24th June 2015 Written by Hannah Greethead Technology

3D Printing: Everything’s Gonna Change

3D printing has been around for a little while now, and it is starting to become clear that the future of this technology is set to be revolutionary. It’s tough to imagine any new development having more influence than the Internet, but 3D printing might just be the one… Imagine a world where you can send people objects in an instant, it’s less like email and more like a fax machine, with products transferred instantly and printed on the spot. 3D printing will disrupt traditional manufacturing and consumption chains, it will change our economy and even the way that our societies function. Pretty crazy! So that might be what is in store for the future, but what about right now?

The 3D printing industry is a lively one with a growing international following. Domestic 3D printers are now relatively accessible (although some are said to be more akin to the $30 printer that sits under your desk than to an awesome machine that perfectly builds any object that you can imagine) and there are now a number of companies offering 3D printing services, all you need to provide is a digital file of your design. But where do you look when you want to learn more about this growing industry? I recommend that you start with an industry insider… Angus Deveson is more than just a 3D printing enthusiast, he plays an active role in the 3D printing community in Australia, having worked for 3D printing companies in Sydney and Freemantle. Angus shares his experiences and advice on his YouTube channel, Maker’s Muse. His thoughtful comments are a great place to start if you’re keen to learn more about this exciting manufacturing technology. Check out his tips for making money in the 3D printing industry below.



Image: Angus Deveson via Maker's Muse


19th May 2014 Written by Jasmine S. Technology

Printing Makeup is a Real Thing Now

We’ve seen 3D printers build things from arm casts to houses, and now it has amazed us again. That’s right ladies and gentlemen, makeup can now be printed at home with Mink. Think of the printer as a mini Sephora, if you will, right on your vanity table.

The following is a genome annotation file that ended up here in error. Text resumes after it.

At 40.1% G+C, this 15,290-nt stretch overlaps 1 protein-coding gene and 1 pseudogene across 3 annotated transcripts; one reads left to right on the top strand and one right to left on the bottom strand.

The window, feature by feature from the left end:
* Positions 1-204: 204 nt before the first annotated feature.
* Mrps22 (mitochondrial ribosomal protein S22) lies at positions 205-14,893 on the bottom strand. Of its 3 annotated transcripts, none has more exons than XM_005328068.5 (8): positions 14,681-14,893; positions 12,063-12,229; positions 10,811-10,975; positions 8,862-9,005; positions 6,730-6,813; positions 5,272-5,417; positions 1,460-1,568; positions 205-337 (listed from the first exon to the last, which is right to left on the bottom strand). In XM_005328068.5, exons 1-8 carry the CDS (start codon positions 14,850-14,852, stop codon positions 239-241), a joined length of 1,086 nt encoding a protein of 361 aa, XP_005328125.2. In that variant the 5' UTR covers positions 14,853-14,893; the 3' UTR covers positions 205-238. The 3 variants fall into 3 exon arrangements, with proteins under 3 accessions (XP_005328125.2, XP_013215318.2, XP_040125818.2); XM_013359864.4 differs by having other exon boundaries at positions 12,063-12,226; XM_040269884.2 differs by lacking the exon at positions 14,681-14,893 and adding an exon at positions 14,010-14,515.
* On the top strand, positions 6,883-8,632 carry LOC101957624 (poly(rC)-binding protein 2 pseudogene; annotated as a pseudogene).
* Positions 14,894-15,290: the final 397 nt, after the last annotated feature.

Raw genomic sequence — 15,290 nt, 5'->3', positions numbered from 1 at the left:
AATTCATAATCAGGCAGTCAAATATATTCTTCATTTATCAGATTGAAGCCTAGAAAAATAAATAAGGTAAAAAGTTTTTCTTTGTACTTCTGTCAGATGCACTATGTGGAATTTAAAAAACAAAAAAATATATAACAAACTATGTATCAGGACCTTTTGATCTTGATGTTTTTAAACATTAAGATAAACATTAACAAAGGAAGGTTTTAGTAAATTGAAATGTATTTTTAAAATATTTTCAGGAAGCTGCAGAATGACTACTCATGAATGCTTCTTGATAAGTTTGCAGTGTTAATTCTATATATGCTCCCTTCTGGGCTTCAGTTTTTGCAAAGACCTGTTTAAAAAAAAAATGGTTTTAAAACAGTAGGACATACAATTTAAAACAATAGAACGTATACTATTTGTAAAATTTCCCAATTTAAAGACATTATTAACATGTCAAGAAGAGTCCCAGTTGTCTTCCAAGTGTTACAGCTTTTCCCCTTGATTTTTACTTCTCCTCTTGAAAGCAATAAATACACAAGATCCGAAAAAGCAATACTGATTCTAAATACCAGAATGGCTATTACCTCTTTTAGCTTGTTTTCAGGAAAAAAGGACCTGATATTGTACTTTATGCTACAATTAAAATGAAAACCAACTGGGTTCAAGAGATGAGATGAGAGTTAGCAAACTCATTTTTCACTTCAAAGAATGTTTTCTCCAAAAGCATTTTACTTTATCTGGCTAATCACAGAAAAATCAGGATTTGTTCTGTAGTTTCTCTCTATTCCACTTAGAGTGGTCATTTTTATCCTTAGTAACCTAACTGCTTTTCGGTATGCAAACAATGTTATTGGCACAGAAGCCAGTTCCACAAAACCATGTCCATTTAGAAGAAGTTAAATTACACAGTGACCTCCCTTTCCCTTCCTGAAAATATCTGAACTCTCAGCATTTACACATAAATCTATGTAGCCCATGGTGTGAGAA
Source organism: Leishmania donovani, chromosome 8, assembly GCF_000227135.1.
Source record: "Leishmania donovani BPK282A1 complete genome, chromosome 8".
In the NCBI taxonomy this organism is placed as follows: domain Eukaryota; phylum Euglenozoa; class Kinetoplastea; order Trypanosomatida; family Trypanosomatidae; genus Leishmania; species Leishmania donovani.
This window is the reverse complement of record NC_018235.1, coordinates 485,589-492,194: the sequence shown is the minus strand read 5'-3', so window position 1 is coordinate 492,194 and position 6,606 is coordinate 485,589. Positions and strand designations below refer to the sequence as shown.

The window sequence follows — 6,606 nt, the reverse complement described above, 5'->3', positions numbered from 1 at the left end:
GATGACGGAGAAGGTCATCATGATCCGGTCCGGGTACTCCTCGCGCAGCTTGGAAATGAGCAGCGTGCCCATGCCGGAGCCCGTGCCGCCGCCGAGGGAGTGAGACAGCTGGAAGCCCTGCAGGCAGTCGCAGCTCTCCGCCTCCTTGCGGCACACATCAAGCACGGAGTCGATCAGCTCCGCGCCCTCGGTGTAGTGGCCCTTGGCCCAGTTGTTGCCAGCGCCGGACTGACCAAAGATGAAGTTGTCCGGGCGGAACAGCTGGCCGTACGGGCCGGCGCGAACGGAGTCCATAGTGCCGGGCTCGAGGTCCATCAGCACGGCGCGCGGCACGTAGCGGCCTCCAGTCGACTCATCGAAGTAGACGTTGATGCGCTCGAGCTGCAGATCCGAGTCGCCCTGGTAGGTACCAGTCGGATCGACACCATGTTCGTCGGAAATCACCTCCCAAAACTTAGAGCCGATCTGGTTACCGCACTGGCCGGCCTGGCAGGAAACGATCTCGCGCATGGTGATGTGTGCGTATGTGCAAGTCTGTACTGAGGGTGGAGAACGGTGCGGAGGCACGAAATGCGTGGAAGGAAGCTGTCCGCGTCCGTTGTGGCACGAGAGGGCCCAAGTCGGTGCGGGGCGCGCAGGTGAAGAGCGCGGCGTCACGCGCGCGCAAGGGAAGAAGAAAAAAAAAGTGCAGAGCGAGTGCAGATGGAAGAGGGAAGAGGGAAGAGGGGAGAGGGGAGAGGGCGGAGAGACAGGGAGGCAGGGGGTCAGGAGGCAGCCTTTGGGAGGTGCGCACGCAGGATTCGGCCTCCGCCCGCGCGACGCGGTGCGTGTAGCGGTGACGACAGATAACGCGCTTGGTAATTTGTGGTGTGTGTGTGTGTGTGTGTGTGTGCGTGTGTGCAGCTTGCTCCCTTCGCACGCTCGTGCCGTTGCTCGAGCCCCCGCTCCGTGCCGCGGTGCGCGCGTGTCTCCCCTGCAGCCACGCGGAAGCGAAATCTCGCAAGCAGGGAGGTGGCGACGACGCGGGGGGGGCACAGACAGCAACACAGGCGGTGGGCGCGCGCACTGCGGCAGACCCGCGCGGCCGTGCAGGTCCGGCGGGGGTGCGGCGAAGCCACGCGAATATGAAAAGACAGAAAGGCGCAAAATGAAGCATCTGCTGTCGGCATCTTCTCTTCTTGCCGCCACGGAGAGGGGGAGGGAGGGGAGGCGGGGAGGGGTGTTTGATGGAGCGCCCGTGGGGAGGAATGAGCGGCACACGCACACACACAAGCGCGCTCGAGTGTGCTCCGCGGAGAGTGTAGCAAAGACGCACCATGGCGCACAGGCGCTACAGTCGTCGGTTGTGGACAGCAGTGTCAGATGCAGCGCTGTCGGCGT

The brains behind this beauty is Grace Choi, a self-proclaimed ‘serial inventor’ who came up with the idea when she was in Harvard Business School. After realising the beauty industry jacks up the prices for products that are very easy and cheap to make, she decided it was time for a change—and boy is this quite a change. 

The printer is about the size of a regular one and uses a variety of FDA-approved materials to create the products. It can print out blush, eyeshadow, cream, and even foundation. The individual raw materials inside—such as clays, colour and emulsifiers—will conjure up whatever you want. 

Here’s the kicker; you can literally pick any colour you want your product to be. See that nice lipstick on Kate Upton? Just screenshot the colour and use the eyedropper tool to fill an entire page on Photoshop of MS Paint. Press print, and voila! 

The best part is that you don’t need any additional software for your computer because it works like a normal printer. Simply connect to the printer and you have yourself your very own beauty isle. If you ever run out of ‘ink', or the cosmetic ingredients, you can buy them individually (although it has not been stated where), but Choi has assured us that they are very, very cheap. 

The printer will be retailed at $300 but that’s actually a bargain considering makeup products can cost a fortune. Now, you won’t have to cry after buying a $70 foundation that is two shades darker than your skin tone because you can literally get another one for free. One that doesn’t make you look like a pumpkin.

Watch Choi’s groundbreaking presentation at TechCrunch Disrupt below. 

29th April 2014 Written by Jasmine S. Technology

3D-Printers Are Making…Houses?

A village in Shanghai created 10 houses in one day. No, this isn’t The Sims, but this is the future of 3D Printing. Each house took only $5000 to make and is partly made out of recycled materials. 

If you’re thinking of a giant printer that’s creating comically large houses, then you’ve been watching too many cartoons. Although the printers are huge—150m long, 10m wide, and 6m deep—they're not quite big enough to churn out finished houses.  Instead, they construct parts of the houses from high-grade cement, recycled construction and industrial waste, and reinforce them with glass fibers. The layers are then taken out and assembled by people. Voila! A house! 

The company behind this ingenious innovation is WinSun Decoration Design Engineering Co., who have taken years to perfect this project. They plan to build 100 factories around China to collect and transform aggregate waste for their printers. Kind of like ink, but way cooler. 

Incredible isn’t it? Maybe God used a 3D printer to create the world in 7 days.